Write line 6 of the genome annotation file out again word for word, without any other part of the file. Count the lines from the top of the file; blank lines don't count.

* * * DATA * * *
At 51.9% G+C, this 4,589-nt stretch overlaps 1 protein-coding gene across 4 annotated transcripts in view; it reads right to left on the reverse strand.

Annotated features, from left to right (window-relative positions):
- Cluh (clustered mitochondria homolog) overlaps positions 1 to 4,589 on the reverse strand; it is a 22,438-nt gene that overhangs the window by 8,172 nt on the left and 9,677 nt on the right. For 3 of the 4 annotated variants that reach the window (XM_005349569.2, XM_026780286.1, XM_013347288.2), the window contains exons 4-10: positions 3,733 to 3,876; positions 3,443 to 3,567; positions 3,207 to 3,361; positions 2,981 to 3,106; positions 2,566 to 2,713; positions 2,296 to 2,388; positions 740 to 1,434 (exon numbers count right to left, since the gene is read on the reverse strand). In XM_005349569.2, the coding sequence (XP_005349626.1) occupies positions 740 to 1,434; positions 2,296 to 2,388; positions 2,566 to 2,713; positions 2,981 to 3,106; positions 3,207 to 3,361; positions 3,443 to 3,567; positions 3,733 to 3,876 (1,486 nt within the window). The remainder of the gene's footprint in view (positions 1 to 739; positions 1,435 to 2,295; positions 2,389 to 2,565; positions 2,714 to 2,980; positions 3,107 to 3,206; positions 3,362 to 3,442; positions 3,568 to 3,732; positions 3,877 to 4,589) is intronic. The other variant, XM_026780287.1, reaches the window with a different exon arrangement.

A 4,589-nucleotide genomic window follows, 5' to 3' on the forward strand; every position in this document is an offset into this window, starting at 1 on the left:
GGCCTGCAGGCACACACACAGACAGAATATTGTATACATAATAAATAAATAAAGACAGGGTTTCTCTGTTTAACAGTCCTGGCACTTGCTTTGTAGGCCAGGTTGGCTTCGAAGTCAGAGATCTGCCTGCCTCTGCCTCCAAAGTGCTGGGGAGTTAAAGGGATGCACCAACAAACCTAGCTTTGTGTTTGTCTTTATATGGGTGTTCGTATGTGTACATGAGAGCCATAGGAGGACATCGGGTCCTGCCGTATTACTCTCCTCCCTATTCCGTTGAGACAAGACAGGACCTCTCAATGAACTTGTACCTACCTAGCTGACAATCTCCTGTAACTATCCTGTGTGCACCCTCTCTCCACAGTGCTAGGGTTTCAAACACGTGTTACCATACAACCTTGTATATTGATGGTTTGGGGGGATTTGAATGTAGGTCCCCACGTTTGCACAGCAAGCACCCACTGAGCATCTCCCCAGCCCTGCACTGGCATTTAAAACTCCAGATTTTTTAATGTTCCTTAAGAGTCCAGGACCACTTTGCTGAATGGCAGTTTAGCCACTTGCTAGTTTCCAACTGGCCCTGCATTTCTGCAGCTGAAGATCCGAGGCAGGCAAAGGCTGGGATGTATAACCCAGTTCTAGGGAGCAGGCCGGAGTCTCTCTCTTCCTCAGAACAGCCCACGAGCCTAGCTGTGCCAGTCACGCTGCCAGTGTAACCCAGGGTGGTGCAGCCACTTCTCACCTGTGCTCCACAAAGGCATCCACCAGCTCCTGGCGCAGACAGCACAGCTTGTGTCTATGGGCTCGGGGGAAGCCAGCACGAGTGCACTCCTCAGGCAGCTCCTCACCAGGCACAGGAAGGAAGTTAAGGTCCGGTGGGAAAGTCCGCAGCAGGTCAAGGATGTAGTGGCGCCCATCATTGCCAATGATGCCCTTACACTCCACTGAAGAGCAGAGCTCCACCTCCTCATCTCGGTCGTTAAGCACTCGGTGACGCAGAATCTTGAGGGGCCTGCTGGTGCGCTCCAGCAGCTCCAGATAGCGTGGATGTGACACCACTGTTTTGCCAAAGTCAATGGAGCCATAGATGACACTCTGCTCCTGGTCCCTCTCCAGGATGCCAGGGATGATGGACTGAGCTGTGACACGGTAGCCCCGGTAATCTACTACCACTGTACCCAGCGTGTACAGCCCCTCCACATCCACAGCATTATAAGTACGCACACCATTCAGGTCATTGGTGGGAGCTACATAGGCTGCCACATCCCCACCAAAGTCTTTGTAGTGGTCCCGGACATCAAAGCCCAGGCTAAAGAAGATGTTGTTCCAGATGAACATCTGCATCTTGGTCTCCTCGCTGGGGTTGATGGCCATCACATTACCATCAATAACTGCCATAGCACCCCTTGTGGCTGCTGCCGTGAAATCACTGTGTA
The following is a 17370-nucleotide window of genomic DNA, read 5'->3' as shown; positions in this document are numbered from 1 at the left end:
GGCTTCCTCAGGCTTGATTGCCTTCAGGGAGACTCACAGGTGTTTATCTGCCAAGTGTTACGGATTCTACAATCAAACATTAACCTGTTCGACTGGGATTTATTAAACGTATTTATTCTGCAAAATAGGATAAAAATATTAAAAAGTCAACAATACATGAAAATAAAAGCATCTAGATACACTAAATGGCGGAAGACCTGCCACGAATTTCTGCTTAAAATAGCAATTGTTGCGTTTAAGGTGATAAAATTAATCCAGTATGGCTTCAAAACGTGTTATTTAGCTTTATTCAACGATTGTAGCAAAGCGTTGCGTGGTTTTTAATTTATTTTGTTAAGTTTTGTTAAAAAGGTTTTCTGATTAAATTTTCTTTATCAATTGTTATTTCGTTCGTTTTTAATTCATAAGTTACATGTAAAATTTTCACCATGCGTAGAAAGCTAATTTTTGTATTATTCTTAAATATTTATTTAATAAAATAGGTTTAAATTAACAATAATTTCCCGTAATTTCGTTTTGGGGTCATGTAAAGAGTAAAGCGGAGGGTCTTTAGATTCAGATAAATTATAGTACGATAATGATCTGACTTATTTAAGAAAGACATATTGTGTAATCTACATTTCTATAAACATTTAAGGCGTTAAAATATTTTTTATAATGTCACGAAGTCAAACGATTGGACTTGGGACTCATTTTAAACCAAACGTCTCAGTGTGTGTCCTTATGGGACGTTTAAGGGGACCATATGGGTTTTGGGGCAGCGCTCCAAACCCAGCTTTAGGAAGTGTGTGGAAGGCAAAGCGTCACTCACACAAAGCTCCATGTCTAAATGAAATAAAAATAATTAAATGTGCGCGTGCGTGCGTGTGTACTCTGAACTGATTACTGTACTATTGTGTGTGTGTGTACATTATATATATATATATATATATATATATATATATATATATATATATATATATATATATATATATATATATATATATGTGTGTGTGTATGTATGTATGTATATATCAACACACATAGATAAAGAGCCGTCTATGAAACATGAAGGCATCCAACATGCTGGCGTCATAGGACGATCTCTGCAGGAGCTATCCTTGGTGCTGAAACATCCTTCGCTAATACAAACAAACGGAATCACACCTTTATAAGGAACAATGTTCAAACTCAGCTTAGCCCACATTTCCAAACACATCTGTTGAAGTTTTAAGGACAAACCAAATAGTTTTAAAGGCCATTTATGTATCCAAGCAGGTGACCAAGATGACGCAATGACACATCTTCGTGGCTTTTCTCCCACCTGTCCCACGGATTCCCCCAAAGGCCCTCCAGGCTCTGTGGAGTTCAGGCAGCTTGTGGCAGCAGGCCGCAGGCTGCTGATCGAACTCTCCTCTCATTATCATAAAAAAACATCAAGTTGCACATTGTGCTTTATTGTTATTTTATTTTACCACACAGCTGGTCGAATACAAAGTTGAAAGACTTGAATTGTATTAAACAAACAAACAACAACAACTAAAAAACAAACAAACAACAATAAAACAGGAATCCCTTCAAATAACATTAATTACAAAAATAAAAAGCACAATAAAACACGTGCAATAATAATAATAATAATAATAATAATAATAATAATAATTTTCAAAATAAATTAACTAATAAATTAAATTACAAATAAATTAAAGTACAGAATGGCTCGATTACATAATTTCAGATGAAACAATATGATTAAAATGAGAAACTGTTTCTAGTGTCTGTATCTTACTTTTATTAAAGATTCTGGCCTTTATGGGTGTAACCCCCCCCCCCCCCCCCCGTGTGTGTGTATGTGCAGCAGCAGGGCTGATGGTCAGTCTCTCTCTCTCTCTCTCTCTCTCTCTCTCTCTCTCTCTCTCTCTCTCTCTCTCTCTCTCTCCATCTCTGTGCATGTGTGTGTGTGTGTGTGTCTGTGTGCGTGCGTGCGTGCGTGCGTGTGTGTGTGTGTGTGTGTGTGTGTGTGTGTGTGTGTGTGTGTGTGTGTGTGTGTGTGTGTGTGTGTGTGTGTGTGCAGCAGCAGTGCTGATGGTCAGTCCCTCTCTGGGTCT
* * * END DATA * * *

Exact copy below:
The following is a 17370-nucleotide window of genomic DNA, read 5'->3' as shown; positions in this document are numbered from 1 at the left end: